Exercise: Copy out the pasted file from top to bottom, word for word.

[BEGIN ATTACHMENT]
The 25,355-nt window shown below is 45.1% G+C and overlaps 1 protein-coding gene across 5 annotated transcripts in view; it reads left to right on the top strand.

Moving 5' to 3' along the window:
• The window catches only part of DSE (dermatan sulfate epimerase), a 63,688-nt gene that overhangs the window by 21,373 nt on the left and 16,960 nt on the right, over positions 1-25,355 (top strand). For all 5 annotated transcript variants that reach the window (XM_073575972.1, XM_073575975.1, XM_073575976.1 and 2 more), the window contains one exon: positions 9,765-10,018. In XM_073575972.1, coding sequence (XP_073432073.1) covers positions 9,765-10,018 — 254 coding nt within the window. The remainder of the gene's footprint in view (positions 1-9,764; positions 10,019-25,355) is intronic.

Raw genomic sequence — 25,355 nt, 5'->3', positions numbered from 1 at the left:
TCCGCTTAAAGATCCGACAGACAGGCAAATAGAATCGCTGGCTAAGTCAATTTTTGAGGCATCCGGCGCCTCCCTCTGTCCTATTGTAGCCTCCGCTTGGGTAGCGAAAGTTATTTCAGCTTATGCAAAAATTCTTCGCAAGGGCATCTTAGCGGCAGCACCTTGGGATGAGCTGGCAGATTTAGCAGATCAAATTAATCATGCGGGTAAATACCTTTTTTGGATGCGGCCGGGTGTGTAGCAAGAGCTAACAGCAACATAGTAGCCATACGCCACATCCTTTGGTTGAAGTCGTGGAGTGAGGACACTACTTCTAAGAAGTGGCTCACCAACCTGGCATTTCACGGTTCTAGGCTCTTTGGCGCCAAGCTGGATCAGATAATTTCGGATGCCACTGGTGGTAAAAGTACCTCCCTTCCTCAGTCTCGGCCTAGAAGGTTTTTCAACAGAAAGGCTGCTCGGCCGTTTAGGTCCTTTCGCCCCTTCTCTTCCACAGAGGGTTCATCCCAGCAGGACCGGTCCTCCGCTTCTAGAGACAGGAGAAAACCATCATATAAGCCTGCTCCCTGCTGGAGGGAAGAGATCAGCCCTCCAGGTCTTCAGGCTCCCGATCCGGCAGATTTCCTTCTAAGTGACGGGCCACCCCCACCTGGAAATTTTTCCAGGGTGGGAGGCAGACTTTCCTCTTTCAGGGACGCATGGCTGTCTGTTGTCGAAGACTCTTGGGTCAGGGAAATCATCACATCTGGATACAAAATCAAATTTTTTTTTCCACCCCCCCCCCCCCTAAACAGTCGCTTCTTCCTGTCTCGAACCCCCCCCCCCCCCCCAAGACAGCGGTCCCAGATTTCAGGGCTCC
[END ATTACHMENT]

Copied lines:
The 25,355-nt window shown below is 45.1% G+C and overlaps 1 protein-coding gene across 5 annotated transcripts in view; it reads left to right on the top strand.

Moving 5' to 3' along the window:
• The window catches only part of DSE (dermatan sulfate epimerase), a 63,688-nt gene that overhangs the window by 21,373 nt on the left and 16,960 nt on the right, over positions 1-25,355 (top strand). For all 5 annotated transcript variants that reach the window (XM_073575972.1, XM_073575975.1, XM_073575976.1 and 2 more), the window contains one exon: positions 9,765-10,018. In XM_073575972.1, coding sequence (XP_073432073.1) covers positions 9,765-10,018 — 254 coding nt within the window. The remainder of the gene's footprint in view (positions 1-9,764; positions 10,019-25,355) is intronic.

Raw genomic sequence — 25,355 nt, 5'->3', positions numbered from 1 at the left:
TCCGCTTAAAGATCCGACAGACAGGCAAATAGAATCGCTGGCTAAGTCAATTTTTGAGGCATCCGGCGCCTCCCTCTGTCCTATTGTAGCCTCCGCTTGGGTAGCGAAAGTTATTTCAGCTTATGCAAAAATTCTTCGCAAGGGCATCTTAGCGGCAGCACCTTGGGATGAGCTGGCAGATTTAGCAGATCAAATTAATCATGCGGGTAAATACCTTTTTTGGATGCGGCCGGGTGTGTAGCAAGAGCTAACAGCAACATAGTAGCCATACGCCACATCCTTTGGTTGAAGTCGTGGAGTGAGGACACTACTTCTAAGAAGTGGCTCACCAACCTGGCATTTCACGGTTCTAGGCTCTTTGGCGCCAAGCTGGATCAGATAATTTCGGATGCCACTGGTGGTAAAAGTACCTCCCTTCCTCAGTCTCGGCCTAGAAGGTTTTTCAACAGAAAGGCTGCTCGGCCGTTTAGGTCCTTTCGCCCCTTCTCTTCCACAGAGGGTTCATCCCAGCAGGACCGGTCCTCCGCTTCTAGAGACAGGAGAAAACCATCATATAAGCCTGCTCCCTGCTGGAGGGAAGAGATCAGCCCTCCAGGTCTTCAGGCTCCCGATCCGGCAGATTTCCTTCTAAGTGACGGGCCACCCCCACCTGGAAATTTTTCCAGGGTGGGAGGCAGACTTTCCTCTTTCAGGGACGCATGGCTGTCTGTTGTCGAAGACTCTTGGGTCAGGGAAATCATCACATCTGGATACAAAATCAAATTTTTTTTTCCACCCCCCCCCCCCCTAAACAGTCGCTTCTTCCTGTCTCGAACCCCCCCCCCCCCCCCAAGACAGCGGTCCCAGATTTCAGGGCTCC